The story begins with a gift. It’s 1899 in Encampment, a mining village in Wyoming, a region of forests now the land of writers like Annie Proulx and Craig Jhonson.
Born into a modest family, for her sixteenth birthday Lora Webb Nichols receives a precious gift from a man much older than her, who will soon become her husband: a camera.
They divorce after a short while, what remains is the camera, which the young girl uses to portray her family and all the inhabitants of the village: a nursing woman, one combing her long hair, miners at work, a ‘saloon’ sign and blue-eyed cowboys, the arrival of the railroad.
With an instrument that allowed her to enter the working-class world of cowboys and miners, Nichols was as much a pioneer as those she portrayed.
Photographer and curator Nicole Jean Hill was commissioned to select and edit these images. Soon, ‘Lora Webb Nichols, Homesteader’s Daughter, Miner’s Bride,’ a book written in the 1990s by Nancy Anderson whose title is surprising given its protagonist’s characteristics of strength and independence, reached her. From here, Hill takes some parts of the diaries written by the photographer during her youth and brings them back into the book, allowing us to dive even deeper into this woman’s view of the American West.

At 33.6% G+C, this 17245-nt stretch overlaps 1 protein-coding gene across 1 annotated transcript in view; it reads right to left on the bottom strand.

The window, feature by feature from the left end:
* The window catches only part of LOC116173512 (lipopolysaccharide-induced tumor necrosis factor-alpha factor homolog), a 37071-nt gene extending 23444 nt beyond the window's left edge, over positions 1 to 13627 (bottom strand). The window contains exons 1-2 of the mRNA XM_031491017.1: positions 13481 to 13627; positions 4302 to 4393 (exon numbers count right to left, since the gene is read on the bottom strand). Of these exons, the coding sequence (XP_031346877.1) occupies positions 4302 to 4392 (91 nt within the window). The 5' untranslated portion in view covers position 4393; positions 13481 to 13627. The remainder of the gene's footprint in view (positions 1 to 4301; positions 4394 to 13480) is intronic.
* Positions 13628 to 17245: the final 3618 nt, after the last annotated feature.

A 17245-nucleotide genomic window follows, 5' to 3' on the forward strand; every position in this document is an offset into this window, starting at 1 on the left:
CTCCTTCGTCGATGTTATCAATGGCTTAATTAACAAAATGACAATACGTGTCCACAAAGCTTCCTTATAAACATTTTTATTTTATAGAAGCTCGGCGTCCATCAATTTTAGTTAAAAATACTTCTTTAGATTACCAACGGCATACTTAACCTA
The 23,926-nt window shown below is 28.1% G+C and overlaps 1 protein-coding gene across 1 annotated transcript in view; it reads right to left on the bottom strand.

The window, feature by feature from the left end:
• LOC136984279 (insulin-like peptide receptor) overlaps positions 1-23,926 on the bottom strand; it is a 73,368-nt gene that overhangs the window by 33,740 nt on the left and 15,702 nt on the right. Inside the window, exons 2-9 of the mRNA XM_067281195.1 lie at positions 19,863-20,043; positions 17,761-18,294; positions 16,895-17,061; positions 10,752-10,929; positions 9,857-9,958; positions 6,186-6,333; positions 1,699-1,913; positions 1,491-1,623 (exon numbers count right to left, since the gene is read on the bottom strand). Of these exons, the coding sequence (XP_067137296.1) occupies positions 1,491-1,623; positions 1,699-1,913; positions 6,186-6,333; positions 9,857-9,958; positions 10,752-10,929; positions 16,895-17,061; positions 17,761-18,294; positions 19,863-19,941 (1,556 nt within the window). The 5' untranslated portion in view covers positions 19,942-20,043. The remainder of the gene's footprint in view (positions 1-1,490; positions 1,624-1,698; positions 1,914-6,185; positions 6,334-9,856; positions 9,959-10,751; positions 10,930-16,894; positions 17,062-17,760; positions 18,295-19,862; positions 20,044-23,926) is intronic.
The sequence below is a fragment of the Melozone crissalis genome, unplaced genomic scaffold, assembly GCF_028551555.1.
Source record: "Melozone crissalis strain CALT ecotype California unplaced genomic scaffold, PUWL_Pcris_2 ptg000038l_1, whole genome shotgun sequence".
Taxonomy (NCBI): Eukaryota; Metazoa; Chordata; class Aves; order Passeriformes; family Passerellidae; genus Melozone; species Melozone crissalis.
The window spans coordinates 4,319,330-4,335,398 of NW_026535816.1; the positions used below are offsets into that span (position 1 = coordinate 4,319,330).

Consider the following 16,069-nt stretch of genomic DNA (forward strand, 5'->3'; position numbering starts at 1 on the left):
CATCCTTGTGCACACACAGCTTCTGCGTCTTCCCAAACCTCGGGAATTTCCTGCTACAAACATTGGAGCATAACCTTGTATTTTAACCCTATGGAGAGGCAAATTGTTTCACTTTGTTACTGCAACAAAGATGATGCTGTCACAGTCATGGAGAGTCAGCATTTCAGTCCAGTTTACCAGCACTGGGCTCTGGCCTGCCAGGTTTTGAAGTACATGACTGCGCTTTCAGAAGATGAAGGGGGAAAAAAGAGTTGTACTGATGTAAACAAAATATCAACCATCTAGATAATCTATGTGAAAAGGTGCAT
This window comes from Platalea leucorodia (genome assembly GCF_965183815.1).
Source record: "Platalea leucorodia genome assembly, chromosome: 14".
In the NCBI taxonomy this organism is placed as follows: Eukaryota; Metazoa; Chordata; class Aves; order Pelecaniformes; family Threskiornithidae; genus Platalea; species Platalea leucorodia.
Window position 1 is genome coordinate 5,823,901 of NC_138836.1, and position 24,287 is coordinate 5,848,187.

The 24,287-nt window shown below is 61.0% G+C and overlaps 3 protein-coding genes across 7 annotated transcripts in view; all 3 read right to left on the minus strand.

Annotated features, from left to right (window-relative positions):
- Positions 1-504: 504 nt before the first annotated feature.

On the cover, a female figure stands out in a landscape with a wide horizon. With her back to us, she is leaning on a crutch and feeding a cat balanced between her arm and the hip of her mistress. A sweet image, but also full of strangeness and mystery: it perfectly sums up the author’s universe and warns us that nothing is predictable in these pages.